Gov. Kathy Hochul at a recent news conference.

Gov. Kathy Hochul at a recent news conference. Credit: TNS/Michael M. Santiago

WASHINGTON — New York Gov. Kathy Hochul met with the White House’s infrastructure czar and Democratic members of the state’s congressional delegation on Monday, looking to lay out a road map for spending the billions of dollars in federal infrastructure dollars expected to reach the state.

Hochul met privately with White House infrastructure coordinator Mitch Landrieu, who was appointed by President Joe Biden last month to oversee the $1.2 trillion bipartisan infrastructure spending package approved by lawmakers last month, and also spoke briefly with Transportation Secretary Pete Buttigieg at the White House, before going behind closed doors with New York’s congressional Democrats at the U.S. Capitol.

Speaking to reporters after an hourlong session with lawmakers, Hochul said she conveyed to Biden administration officials her administration’s desire to jump-start upgrades to Penn Station without waiting on the completion of the $12.3 billion Gateway Tunnel project, which will establish a new rail tunnel below the Hudson River.

The governor said she also relayed that completing New York City’s Second Avenue Subway line remained a priority to address "transportation equity issues."

"This is a generational opportunity to make these investments now, and put thousands and thousands and thousands of New Yorkers to work," Hochul said of the projects.

Hochul said that in her meeting, Landrieu expressed the Biden administration’s goal to "make sure there is consensus" behind the projects being funded by the infrastructure package.

Landrieu, a Democrat, served as mayor of New Orleans for two terms and oversaw that city’s recovery efforts following the aftermath of Hurricane Katrina.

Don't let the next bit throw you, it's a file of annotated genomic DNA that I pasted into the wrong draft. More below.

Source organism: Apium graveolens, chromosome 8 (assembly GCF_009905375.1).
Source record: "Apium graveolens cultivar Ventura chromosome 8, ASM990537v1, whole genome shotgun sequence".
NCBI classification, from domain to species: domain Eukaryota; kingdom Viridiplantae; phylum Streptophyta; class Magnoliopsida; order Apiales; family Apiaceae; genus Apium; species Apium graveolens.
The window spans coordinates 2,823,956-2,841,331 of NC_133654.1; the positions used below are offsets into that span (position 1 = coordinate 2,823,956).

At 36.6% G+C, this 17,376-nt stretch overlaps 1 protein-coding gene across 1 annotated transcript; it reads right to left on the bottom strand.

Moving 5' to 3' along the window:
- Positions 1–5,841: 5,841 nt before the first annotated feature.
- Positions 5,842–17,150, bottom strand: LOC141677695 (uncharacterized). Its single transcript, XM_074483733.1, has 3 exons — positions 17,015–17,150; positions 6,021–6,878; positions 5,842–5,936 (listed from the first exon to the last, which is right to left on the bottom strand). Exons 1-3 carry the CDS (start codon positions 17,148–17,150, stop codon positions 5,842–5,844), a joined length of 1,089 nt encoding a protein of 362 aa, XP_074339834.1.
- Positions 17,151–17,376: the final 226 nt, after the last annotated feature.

"He wants to make sure there’s a lot of cross-collaboration between agencies and we’ll set up a mirror of that in New York State," Hochul said.

New York State is in line to receive $90 billion for water infrastructure projects, $11.6 billion to repair roads and highways, $685 million over the next five years to upgrade airports, and other pockets of funding to expand broadband internet access and upgrade public transit.

Senate Majority Leader Chuck Schumer and Sen. Kirsten Gillibrand (D-N.Y.) both attended the close-door delegation meeting with Hochul. All three of Long Island’s congressional Democrats — Reps. Kathleen Rice of Garden City, Thomas Suozzi of Glen Cove and Greg Meeks of St. Albans — also attended.

Hochul, who previously served in Congress, said she encouraged all the lawmakers on hand to share their thoughts about infrastructure spending. Without naming her predecessor, ex-Gov. Andrew M. Cuomo, Hochul said she told the lawmakers in the room that she wanted to change the dynamic between the delegation and the governor’s office.

"I told these members of Congress, unlike the past … the Governor of New York does not have to dictate how to spend the money that they worked hard to bring to the state … they should have a major say in their priorities, and that’s what I plan to do, work with them in partnership," Hochul said.

According to a source, Hochul started that meeting by telling the group: "Gone are the days of a governor taking credit for things you all did."

Suozzi — who on Monday declared he is running for governor, setting up a rivalry with Hochul in the primaries — told Newsday after the meeting that he told Hochul the delegation needs "the governor’s advocacy" to press the Senate to preserve a provision passed by the House last month that would provide a five-year repeal of the cap, put in place by the Trump administration’s tax plan in 2017, on state and local tax deductions.

The meeting was open only to Democrats, prompting Rep. Nicole Malliotakis (R-Staten Island) to tweet that Hochul "CHOSE to exclude the representation of over 6 million people" represented by Republicans.

Asked about Malliotakis’ comments, Hochul said she recently hosted a virtual meeting with the entire delegation, including Republicans, and "listened to all of their concerns."

With Tom Brune

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